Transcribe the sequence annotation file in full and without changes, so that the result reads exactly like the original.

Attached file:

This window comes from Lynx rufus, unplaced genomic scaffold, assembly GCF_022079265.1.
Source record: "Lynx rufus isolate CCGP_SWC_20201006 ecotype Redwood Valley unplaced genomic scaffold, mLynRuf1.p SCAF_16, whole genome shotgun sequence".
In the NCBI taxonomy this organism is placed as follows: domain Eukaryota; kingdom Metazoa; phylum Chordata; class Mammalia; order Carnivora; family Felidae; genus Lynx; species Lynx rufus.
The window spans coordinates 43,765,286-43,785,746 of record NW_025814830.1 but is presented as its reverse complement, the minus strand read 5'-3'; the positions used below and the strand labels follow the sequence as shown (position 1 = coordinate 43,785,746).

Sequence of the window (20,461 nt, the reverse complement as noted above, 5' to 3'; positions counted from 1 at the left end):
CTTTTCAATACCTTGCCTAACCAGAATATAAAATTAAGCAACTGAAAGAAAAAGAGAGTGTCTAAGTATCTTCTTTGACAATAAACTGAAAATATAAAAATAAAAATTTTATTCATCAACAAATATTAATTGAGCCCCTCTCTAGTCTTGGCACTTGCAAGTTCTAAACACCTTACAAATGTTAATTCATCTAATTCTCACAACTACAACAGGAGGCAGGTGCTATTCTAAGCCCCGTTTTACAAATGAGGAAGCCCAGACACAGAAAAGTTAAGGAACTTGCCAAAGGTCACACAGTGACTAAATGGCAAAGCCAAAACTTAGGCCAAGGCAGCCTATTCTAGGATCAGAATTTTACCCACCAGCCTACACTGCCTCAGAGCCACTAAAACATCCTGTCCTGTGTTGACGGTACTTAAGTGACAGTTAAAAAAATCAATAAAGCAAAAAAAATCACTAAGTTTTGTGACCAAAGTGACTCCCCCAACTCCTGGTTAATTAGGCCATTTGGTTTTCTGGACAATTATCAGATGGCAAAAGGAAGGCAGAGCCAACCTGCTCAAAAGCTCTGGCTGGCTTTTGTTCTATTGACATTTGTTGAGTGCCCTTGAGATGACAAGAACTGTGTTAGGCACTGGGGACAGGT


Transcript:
This window comes from Lynx rufus, unplaced genomic scaffold, assembly GCF_022079265.1.
Source record: "Lynx rufus isolate CCGP_SWC_20201006 ecotype Redwood Valley unplaced genomic scaffold, mLynRuf1.p SCAF_16, whole genome shotgun sequence".
In the NCBI taxonomy this organism is placed as follows: domain Eukaryota; kingdom Metazoa; phylum Chordata; class Mammalia; order Carnivora; family Felidae; genus Lynx; species Lynx rufus.
The window spans coordinates 43,765,286-43,785,746 of record NW_025814830.1 but is presented as its reverse complement, the minus strand read 5'-3'; the positions used below and the strand labels follow the sequence as shown (position 1 = coordinate 43,785,746).

Sequence of the window (20,461 nt, the reverse complement as noted above, 5' to 3'; positions counted from 1 at the left end):
CTTTTCAATACCTTGCCTAACCAGAATATAAAATTAAGCAACTGAAAGAAAAAGAGAGTGTCTAAGTATCTTCTTTGACAATAAACTGAAAATATAAAAATAAAAATTTTATTCATCAACAAATATTAATTGAGCCCCTCTCTAGTCTTGGCACTTGCAAGTTCTAAACACCTTACAAATGTTAATTCATCTAATTCTCACAACTACAACAGGAGGCAGGTGCTATTCTAAGCCCCGTTTTACAAATGAGGAAGCCCAGACACAGAAAAGTTAAGGAACTTGCCAAAGGTCACACAGTGACTAAATGGCAAAGCCAAAACTTAGGCCAAGGCAGCCTATTCTAGGATCAGAATTTTACCCACCAGCCTACACTGCCTCAGAGCCACTAAAACATCCTGTCCTGTGTTGACGGTACTTAAGTGACAGTTAAAAAAATCAATAAAGCAAAAAAAATCACTAAGTTTTGTGACCAAAGTGACTCCCCCAACTCCTGGTTAATTAGGCCATTTGGTTTTCTGGACAATTATCAGATGGCAAAAGGAAGGCAGAGCCAACCTGCTCAAAAGCTCTGGCTGGCTTTTGTTCTATTGACATTTGTTGAGTGCCCTTGAGATGACAAGAACTGTGTTAGGCACTGGGGACAGGT